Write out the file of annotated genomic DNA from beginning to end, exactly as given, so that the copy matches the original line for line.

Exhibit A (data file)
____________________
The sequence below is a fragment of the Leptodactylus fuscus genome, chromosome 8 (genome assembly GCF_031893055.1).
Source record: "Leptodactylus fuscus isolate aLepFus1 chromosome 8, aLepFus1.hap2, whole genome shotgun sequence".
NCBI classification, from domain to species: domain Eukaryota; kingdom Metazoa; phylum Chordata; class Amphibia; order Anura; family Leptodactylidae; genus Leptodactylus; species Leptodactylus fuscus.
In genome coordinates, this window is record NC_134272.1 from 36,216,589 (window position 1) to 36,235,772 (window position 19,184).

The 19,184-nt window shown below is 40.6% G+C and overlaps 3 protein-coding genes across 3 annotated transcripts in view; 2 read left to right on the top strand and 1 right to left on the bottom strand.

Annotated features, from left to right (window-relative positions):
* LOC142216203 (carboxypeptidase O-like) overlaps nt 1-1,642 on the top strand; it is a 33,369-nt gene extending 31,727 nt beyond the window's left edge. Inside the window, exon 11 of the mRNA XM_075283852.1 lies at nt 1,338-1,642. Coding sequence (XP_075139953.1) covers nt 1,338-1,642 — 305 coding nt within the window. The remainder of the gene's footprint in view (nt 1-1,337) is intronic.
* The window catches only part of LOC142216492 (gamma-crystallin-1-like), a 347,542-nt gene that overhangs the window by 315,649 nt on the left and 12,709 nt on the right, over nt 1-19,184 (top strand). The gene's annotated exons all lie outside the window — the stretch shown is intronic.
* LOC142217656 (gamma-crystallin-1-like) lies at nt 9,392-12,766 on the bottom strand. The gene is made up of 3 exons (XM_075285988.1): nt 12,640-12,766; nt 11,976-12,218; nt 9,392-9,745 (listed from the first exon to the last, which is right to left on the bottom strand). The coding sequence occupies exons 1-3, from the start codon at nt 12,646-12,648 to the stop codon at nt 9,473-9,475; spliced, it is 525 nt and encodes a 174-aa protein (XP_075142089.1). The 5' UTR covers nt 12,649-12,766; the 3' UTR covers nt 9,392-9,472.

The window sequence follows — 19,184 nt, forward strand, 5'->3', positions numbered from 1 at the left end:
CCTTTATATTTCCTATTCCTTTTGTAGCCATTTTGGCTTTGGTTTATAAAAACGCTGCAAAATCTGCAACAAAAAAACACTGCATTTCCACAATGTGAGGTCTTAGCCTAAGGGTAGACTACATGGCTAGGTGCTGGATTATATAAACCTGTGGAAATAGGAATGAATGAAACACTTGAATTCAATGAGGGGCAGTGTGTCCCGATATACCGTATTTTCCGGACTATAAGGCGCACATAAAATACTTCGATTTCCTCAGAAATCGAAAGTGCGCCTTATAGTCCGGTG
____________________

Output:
The sequence below is a fragment of the Leptodactylus fuscus genome, chromosome 8 (genome assembly GCF_031893055.1).
Source record: "Leptodactylus fuscus isolate aLepFus1 chromosome 8, aLepFus1.hap2, whole genome shotgun sequence".
NCBI classification, from domain to species: domain Eukaryota; kingdom Metazoa; phylum Chordata; class Amphibia; order Anura; family Leptodactylidae; genus Leptodactylus; species Leptodactylus fuscus.
In genome coordinates, this window is record NC_134272.1 from 36,216,589 (window position 1) to 36,235,772 (window position 19,184).

The 19,184-nt window shown below is 40.6% G+C and overlaps 3 protein-coding genes across 3 annotated transcripts in view; 2 read left to right on the top strand and 1 right to left on the bottom strand.

Annotated features, from left to right (window-relative positions):
* LOC142216203 (carboxypeptidase O-like) overlaps nt 1-1,642 on the top strand; it is a 33,369-nt gene extending 31,727 nt beyond the window's left edge. Inside the window, exon 11 of the mRNA XM_075283852.1 lies at nt 1,338-1,642. Coding sequence (XP_075139953.1) covers nt 1,338-1,642 — 305 coding nt within the window. The remainder of the gene's footprint in view (nt 1-1,337) is intronic.
* The window catches only part of LOC142216492 (gamma-crystallin-1-like), a 347,542-nt gene that overhangs the window by 315,649 nt on the left and 12,709 nt on the right, over nt 1-19,184 (top strand). The gene's annotated exons all lie outside the window — the stretch shown is intronic.
* LOC142217656 (gamma-crystallin-1-like) lies at nt 9,392-12,766 on the bottom strand. The gene is made up of 3 exons (XM_075285988.1): nt 12,640-12,766; nt 11,976-12,218; nt 9,392-9,745 (listed from the first exon to the last, which is right to left on the bottom strand). The coding sequence occupies exons 1-3, from the start codon at nt 12,646-12,648 to the stop codon at nt 9,473-9,475; spliced, it is 525 nt and encodes a 174-aa protein (XP_075142089.1). The 5' UTR covers nt 12,649-12,766; the 3' UTR covers nt 9,392-9,472.

The window sequence follows — 19,184 nt, forward strand, 5'->3', positions numbered from 1 at the left end:
CCTTTATATTTCCTATTCCTTTTGTAGCCATTTTGGCTTTGGTTTATAAAAACGCTGCAAAATCTGCAACAAAAAAACACTGCATTTCCACAATGTGAGGTCTTAGCCTAAGGGTAGACTACATGGCTAGGTGCTGGATTATATAAACCTGTGGAAATAGGAATGAATGAAACACTTGAATTCAATGAGGGGCAGTGTGTCCCGATATACCGTATTTTCCGGACTATAAGGCGCACATAAAATACTTCGATTTCCTCAGAAATCGAAAGTGCGCCTTATAGTCCGGTG